As returns a number, we’ll store a new $StartDate’s day and $StartNumber. Now the code can check:

if($ != $StartNumber){ $ = $StartNumber;}

Of course for each Date-type attribute *$StartDate, $EndDate, etc.) in use you’d need a corresponding Number-type user attribute . Let’s assume for the moment were are only using $StartDate and $EndDate and have made $StartNumber and $EndNumber. Then you could make a stamp for new notes to use once start/end dates are set:

$StartNumber = $;
$EndNumber = $;

But, as for pre-existing date munged by time offsets, I suspect that is a case of review that is pretty manual.

Thanks @sumnerg, for drawing my attention to the post. It sounds as if the ‘new’ behaviour will alter date and time of notes according to the time zone the document was last saved in, which appears to be my experience.

And to your musings about how many historical dates will seem off, I was taught to be very cautious about time zones when researching international events, it’s a good point. Unfortunately in Tinderbox I’m beginning to realise just how many notes are affected. Looking at entries pre-timezone change, I can’t see a clear pattern in the hour assigned to a date by default. In fact all entries will have to be checked manually as they will all be suspect, a daunting prospect at this stage.

If you simple set day month an year, the time element (hh:mm:ss) of the date-time is the current OS system time. So, here in UK, as I write this it is 19:46:45 and so if I set $StartDate to the current date, i.e. “01/01/2023” the actual date-time stored is “1 January 2023 19:46:45”.

One other protective measure you can take is to extend the stamp above to:

$StartDate.hour = 12;
$StartDate.minute = 0;
$StartDate.second = 0;
$EndDate.hour = 12;
$EndDate.minute = 0;
$EndDate.second = 0;
$StartNumber = $;
$EndNumber = $;

Now your start and end dates are set to a time element of “12:00:00” (hh:mm:ss).

Thanks, @mwra, for your thoughts, much appreciated.

You might also consider creating a user-generated attribute for the timezone.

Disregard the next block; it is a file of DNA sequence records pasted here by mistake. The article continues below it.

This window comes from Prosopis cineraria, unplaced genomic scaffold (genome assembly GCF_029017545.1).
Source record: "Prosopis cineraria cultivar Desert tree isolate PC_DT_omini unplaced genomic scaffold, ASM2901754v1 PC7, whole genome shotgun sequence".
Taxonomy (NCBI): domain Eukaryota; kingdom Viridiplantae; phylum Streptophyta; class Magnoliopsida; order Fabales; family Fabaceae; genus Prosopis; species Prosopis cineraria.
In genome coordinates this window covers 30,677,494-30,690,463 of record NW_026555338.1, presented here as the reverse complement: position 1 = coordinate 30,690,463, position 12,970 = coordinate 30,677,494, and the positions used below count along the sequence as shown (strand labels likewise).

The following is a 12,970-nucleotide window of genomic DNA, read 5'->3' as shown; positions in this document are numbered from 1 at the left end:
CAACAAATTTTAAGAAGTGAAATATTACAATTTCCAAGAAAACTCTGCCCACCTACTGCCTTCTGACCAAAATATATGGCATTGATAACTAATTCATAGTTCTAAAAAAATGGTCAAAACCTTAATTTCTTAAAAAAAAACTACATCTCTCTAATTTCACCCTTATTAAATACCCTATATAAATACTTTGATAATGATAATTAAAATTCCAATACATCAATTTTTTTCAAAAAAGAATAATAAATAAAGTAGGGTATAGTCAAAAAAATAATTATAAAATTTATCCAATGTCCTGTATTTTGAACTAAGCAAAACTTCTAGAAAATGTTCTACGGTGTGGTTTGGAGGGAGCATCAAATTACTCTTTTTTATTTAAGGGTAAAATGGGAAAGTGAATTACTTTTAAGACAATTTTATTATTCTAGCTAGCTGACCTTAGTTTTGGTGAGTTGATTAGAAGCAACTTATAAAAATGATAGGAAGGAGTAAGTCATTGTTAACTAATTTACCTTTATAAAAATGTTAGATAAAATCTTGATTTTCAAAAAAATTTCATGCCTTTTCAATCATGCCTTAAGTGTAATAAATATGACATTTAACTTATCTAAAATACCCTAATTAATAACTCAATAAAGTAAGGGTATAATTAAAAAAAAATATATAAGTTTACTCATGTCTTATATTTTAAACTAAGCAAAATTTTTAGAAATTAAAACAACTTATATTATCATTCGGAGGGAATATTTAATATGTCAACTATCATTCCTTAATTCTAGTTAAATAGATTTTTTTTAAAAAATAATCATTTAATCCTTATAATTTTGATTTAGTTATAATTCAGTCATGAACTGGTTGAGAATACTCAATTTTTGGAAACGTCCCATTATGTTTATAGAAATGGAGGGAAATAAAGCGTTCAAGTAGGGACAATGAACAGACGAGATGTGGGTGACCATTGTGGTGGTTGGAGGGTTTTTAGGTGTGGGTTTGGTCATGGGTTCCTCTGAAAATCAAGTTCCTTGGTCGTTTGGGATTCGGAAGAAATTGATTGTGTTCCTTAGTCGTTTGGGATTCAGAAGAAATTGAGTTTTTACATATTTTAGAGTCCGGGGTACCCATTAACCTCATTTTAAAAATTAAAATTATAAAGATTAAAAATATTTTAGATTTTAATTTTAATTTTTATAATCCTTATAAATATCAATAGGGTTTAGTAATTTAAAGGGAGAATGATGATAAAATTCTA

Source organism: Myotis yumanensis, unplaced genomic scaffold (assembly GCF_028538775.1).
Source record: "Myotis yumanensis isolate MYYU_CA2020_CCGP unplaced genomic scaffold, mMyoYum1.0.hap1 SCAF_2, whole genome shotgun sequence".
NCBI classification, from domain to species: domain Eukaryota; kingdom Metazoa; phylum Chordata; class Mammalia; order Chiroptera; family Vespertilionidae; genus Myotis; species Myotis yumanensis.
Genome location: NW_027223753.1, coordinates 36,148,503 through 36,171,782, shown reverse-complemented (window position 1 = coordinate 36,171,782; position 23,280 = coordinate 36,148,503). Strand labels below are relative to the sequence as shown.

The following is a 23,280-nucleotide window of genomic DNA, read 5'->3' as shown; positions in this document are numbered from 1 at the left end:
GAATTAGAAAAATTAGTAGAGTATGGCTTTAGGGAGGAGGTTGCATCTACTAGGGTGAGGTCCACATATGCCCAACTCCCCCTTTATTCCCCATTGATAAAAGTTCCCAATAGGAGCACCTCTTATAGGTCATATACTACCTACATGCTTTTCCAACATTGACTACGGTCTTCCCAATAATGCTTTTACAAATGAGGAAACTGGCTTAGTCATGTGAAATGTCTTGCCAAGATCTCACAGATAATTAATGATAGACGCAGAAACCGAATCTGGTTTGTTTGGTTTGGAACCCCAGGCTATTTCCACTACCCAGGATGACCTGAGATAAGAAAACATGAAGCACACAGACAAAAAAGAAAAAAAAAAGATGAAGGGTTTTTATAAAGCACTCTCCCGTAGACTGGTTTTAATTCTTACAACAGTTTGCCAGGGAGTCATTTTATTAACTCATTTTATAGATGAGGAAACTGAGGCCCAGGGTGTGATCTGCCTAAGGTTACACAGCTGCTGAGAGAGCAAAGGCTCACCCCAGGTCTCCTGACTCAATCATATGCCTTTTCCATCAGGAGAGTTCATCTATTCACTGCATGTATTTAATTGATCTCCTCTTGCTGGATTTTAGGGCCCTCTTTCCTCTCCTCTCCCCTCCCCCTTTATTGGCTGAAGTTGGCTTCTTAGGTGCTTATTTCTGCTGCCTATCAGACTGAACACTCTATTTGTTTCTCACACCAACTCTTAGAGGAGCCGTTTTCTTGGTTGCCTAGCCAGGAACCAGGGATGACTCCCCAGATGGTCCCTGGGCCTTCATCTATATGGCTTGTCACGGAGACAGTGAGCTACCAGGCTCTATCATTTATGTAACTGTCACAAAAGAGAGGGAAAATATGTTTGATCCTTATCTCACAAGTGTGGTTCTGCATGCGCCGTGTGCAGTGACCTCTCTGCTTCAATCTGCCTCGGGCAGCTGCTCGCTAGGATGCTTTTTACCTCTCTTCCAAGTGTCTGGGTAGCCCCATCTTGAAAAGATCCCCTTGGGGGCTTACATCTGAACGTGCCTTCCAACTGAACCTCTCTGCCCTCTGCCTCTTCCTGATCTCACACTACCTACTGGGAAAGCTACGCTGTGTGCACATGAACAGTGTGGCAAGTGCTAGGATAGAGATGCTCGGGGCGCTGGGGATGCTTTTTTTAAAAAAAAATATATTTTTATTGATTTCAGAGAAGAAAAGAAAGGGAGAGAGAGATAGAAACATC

Or, create a string attribute to hold these data. When you want to do analysis on them, e.g., use a timeline, you can simple use action code to copy the value into a data attribute. Having the value in a string will ensure they won’t b messed with.

It’s confusing, I think, to describe or think of Tinderbox as somehow “altering” or “messing with” date-time values or having “destructive” effects. I don’t think Tinderbox does that (any more).

A date-time value, whether expressed in ISO date-time string or as a millisecond offset, is a point in time. That point in time is expressed differently depending on what timezone offset from UTC (that offset can be seen in a ISO date-time string) one wants to choose (or have the app assume) for the input and/or the display. But it’s still “just” the same point in time. The value is not altered.

Calculations can be used (shifting zones if appropriate) to express a point in time in whatever particular form suits the current purpose.

I take your point. Whilst not intentional, assuming all dates—or rather, date-times—are in the present or near future where the locale of the author or the event may matter (e.g. a trans-Pacific zoom call the next day). This matter having been raised, I’m struck by the thought that, overwhelmingly, zone-adjusted rendering is actually not helpful except near to the present.

That’s not so if the UI, where most users see/understand their data, shows a date that is wrong. Flying halfway round the globe, the Ideas of March in Ancient Rome (15th March) stored in a Date-attribute should remain so after flying to France or Brazil and not become the 14th or 16th day of that month simply due to the whims of present day time administration.

But, I’m not here for argument but rather to tease out the edges of these two incompatible use cases for dates & time zones. Both, in context are, necessary and correct.

Another solution here might be to not apply time zone corrections for dates over one (six?) month previous to the current date. I still prefer time-zone adjustment to be an opt-in (i.e. default: no adjustment) for Date-type attributes, set per attribute. I think the latter lets both use cases live together more easily as doubtless some will need one behaviour as much as others will need the alternative.

Yes, I think my main point is to avoid confusing language that might suggest that Tinderbox is not doing the right thing. All of this is already confusing enough! Tinderbox no longer “alters” or “messes with” date-time values, each of which represents a point in time that can be expressed in different ways depending on the time zone one chooses to express it in.

Calculating how to express the same date-time value in different time zones can get confusing. So I’m happy the app together with the os already take care of that by default.

Preventing time zone adjustment for historical dates, on the other hand, is straightforward. It’s simply a matter of “freezing” the day. Extract the day using the day() function and store that separately. (And do the same for time if that’s important). Then, when needing to sort or plot or perform date arithmetic, reconstruct the date using the date() function with the extracted day as one of the inputs. That is an approach commonly used in spreadsheet apps. Isn’t it already easily done in Tinderbox too?

It can be done, but it’s the sort of unnecessary bureaucracy that puts off many user and things that make users complain the app is ‘hard to use’ are often a foreshadowing of missing affordances. IOW, the user doing extra make-work to achieve an end that should work without it.